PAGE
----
The Geyser Trap isn’t the Huntress’ only means of control, or even her only tactic for supporting her allies! When the time is right, she chucks an Oil Flask at her enemies. It shatters on impact and coats foes in a thick layer of oil that slows their movement. Did we mention it’s highly flammable? Whether they’re ignited by the Huntress’ Piercing Shot or any other source of Fire damage, oiled enemies spread that fire, taking consistent damage while the Huntress picks them off with headshots as they amble toward her.
That Girl is POISOOOOOOOON
But being a hero in Etheria means having a well-rounded arsenal, and for the first time, the Huntress has a true tower of her own: The Poison Dart Tower! This defense fires multiple poison-tipped projectiles into enemies, dealing immediate damage and afflicting them with a damage-over-time debuff. It can also tilt vertically, making it deadly to both land and air units, and especially lethal when placed behind a spawn point, allowing the Huntress to take out a good amount of enemies’ health even while they progress through a lane.
These are just some of the Huntress’ new abilities and defenses. True to her nature, the Huntress isn’t showing all of her cards, so you’ll have to be on your toes if you want to discover new tricks!
Now that you’ve seen what the Squire and the Huntress can do, what kind of combos can you come up with? Let us know in the comments section and you could get your hands on a Defense Council invite!
Do any of you remember our Five Pillars of Design? The Fifth Pillar talks about the unique, symbiotic relationship between the three different aspects of the game: Tower Defense, Action, and RPG. Our Fifth Pillar demands that we make sure these three sides of the game work well together.
We’ve shared some of the new Tower Defense features of DD2, but how are we integrating that with the other two? I’ll be focusing my blogging efforts on this very question, starting first with Combat and how it came to be what it is today.
DD1’s Combat – The Good, The Bad, and the Floaty
When developing a hybrid game like Dungeon Defenders, it’s important that we keep in mind all the different sides of the game. We have to evaluate their strengths and their weaknesses. Most importantly, we have to isolate and identify how those sides can work with — and not against — one another. The first Dungeon Defenders featured a simple, yet entertaining combat system. It supported the Tower Defense side of the game and was improved by a rich loot and stat system coupled with unique character progression. But it wasn’t without its problems.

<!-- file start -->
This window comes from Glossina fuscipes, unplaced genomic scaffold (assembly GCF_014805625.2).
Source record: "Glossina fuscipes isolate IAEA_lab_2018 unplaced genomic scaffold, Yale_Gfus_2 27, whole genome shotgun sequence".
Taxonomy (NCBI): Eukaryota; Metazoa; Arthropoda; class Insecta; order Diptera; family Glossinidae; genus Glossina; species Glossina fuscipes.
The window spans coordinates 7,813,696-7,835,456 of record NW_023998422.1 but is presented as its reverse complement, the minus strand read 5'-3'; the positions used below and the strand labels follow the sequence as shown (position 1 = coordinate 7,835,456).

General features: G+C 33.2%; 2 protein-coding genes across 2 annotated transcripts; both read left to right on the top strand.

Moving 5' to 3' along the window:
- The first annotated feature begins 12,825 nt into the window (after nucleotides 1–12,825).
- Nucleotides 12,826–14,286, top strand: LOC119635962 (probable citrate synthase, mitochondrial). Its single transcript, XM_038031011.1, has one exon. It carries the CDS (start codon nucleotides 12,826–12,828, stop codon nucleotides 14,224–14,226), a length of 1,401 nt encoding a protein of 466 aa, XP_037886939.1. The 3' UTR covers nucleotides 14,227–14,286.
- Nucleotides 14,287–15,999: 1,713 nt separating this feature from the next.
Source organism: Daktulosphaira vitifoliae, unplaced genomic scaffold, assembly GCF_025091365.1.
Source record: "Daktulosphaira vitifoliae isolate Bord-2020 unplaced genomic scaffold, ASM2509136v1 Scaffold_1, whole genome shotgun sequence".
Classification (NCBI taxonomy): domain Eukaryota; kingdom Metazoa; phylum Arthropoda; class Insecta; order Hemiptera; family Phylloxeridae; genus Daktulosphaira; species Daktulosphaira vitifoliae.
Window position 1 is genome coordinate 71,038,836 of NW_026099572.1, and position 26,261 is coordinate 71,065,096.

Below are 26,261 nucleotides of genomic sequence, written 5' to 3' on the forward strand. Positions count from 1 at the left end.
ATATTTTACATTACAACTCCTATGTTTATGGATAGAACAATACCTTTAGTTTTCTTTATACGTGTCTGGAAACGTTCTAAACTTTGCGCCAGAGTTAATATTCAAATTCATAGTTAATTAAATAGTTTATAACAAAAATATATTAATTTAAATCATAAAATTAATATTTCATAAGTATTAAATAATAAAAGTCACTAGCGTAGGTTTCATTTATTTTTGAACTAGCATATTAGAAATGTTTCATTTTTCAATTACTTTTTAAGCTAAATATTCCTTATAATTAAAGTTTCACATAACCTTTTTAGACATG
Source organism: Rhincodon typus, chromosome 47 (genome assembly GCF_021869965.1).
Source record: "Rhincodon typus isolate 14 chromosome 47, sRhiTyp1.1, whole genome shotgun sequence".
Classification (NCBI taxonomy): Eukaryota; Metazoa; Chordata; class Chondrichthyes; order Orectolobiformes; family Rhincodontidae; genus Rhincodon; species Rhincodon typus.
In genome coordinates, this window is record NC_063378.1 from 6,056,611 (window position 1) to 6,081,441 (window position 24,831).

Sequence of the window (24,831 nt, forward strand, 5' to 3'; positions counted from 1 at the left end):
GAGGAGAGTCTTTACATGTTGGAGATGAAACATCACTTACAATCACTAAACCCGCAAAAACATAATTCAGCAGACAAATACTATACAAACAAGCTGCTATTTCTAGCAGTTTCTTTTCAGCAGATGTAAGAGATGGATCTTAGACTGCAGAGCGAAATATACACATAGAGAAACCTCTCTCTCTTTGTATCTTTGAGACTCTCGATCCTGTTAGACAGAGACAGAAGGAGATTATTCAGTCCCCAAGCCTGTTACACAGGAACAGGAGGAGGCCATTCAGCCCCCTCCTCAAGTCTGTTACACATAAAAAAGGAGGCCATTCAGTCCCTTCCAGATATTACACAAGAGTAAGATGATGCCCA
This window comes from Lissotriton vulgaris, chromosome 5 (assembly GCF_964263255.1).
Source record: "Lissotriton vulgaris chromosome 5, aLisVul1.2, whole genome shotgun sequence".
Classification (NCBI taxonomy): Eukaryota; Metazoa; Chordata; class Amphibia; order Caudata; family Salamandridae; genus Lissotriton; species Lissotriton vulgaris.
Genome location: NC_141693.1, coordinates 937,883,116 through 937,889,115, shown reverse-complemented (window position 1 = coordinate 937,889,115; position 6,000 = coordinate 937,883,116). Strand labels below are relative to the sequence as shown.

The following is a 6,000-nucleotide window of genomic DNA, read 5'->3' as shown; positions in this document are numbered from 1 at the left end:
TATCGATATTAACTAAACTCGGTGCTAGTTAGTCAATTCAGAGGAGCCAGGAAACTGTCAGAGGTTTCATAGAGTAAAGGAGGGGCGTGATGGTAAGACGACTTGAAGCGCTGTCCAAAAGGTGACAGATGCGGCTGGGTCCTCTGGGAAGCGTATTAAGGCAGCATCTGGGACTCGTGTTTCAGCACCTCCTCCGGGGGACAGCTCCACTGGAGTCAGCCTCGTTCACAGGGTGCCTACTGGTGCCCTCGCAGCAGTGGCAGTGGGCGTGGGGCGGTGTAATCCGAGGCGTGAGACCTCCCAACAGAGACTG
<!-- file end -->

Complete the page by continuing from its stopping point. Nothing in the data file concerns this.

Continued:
When development began on Dungeon Defenders II, we decided to take a good look at all three sides of the game and see where we could improve them. While DD1’s combat was entertaining and symbiotic, it felt a little too “floaty” in that it didn’t give you solid and powerful feedback. Internally we refer to this as the Lawn Mower Effect since it basically had you mow down loads of enemies without providing you with any sense of contact.
Building and Testing Combat Prototypes
Over the course of one week, Trendy’s development team split into three teams, each eager to prototype and showcase their vision for combat in Dungeon Defenders II. While two teams focused on refining DD1’s approach and pushing it further, the third team cooked up something rather special.
Their prototype featured the Barbarian stomping heavily on the battlefield. He slashed his famous axes through the air with monumental force, cleaving through his enemies before slamming his weapons into the ground. Each attack propelled the Barbarian toward his enemies, and each could be chained with another attack. His full body was animated, opening up the potential for attacks that looked both complicated and impressive. With every swing he gave a loud roar, and his axes shook the screen as they pummeled enemies and terrain alike.
When it came time to review all three prototypes, it was obvious which one we were most excited to move forward with. The third prototype was simple, but it very clearly showcased the type of weighty, visceral combat we wanted to give our players.